Although Scotland's climate and weather is mostly stable all year round, it is still important to be prepared with the right clothing and equipment, regardless of the weather. Always plan ahead if you're thinking of making a trip to Scotland. Explore when to visit Scotland for more information and inspiration on choosing the time of year you'd like to visit.
Avian influenza (bird flu)
- Avian flu is a virus that mainly affects birds. Migratory birds, especially water birds, carry different strains of the virus along their migration routes.
- Like many countries across Europe, avian flu is currently affecting birds in coastal areas around Scotland.
- The risk to human health is very low but visitors are advised to not touch or pick up any sick or dead birds and to keep dogs on lead in affected areas.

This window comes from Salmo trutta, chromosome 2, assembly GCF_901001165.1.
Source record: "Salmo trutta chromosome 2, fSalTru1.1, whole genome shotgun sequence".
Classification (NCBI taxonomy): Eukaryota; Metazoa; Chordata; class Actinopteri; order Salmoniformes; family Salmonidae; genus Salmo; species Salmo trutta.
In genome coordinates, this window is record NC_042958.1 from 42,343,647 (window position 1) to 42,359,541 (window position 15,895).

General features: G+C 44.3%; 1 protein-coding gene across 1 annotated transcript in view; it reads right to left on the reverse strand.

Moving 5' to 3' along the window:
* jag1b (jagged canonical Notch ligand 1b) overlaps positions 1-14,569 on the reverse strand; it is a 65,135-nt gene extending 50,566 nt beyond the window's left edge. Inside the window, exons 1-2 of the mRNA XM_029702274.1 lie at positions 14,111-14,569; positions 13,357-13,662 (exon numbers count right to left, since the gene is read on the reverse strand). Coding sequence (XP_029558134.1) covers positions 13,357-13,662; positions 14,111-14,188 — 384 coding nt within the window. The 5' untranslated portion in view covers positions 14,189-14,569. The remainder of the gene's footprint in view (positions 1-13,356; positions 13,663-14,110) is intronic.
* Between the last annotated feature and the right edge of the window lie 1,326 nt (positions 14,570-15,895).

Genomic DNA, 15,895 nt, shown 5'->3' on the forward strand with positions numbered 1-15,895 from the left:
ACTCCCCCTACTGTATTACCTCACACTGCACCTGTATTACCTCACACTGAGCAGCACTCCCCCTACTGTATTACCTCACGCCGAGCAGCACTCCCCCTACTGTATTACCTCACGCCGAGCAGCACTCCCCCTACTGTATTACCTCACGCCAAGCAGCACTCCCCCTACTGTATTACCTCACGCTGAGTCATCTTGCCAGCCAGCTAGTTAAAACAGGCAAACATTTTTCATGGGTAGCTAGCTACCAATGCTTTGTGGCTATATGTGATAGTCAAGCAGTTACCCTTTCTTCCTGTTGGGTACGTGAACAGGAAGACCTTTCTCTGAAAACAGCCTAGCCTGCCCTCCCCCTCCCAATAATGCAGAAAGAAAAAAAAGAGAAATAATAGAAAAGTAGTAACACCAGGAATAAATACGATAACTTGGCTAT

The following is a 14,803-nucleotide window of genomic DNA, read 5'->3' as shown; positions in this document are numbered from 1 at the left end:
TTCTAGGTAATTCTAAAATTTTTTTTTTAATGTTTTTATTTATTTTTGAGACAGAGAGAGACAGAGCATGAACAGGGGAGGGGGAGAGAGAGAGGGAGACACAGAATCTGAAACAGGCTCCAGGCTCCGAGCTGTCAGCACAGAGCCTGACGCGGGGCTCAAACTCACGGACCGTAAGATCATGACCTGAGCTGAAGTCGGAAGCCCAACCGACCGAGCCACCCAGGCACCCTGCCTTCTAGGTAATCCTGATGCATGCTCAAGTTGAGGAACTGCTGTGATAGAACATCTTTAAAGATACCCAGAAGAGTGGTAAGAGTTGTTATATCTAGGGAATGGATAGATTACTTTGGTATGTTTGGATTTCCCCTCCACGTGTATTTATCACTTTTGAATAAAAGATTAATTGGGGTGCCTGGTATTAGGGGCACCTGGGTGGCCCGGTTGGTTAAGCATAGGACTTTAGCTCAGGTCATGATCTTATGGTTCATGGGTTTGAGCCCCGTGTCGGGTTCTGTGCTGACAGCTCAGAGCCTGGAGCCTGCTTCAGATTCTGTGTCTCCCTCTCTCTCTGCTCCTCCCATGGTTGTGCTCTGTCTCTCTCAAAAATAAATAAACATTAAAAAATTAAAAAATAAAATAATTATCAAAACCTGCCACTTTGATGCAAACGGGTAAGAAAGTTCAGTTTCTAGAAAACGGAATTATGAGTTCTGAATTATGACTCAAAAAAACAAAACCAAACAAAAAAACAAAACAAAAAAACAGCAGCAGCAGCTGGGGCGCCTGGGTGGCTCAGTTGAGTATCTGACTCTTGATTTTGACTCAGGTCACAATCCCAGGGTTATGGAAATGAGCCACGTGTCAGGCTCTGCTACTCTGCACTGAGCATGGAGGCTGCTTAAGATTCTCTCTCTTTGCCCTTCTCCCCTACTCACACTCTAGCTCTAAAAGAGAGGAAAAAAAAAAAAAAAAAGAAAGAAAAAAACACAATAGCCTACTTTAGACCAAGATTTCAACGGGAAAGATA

- For further information and advice visit https://www.nature.scot/doc/avian-influenza-bird-flu
Why is it important to be aware of your safety during outdoor activities?
Scotland's outdoors are beautiful to explore, but the terrain and changing weather can be dangerous if you're not prepared. We have included a variety of equipment and resources to take with you below as a precaution. You hopefully won't need to use them, but it's always better to be safe and ready for anything.
Is it safe to do outdoor activities with kids in Scotland?
Yes. Lots of outdoor activities in Scotland are safe and great to enjoy with the family, such as watersports, cycling, horse riding and more. But if you're not sure, why not book a tour or day out with an experienced guide who can help you explore the landscapes safely?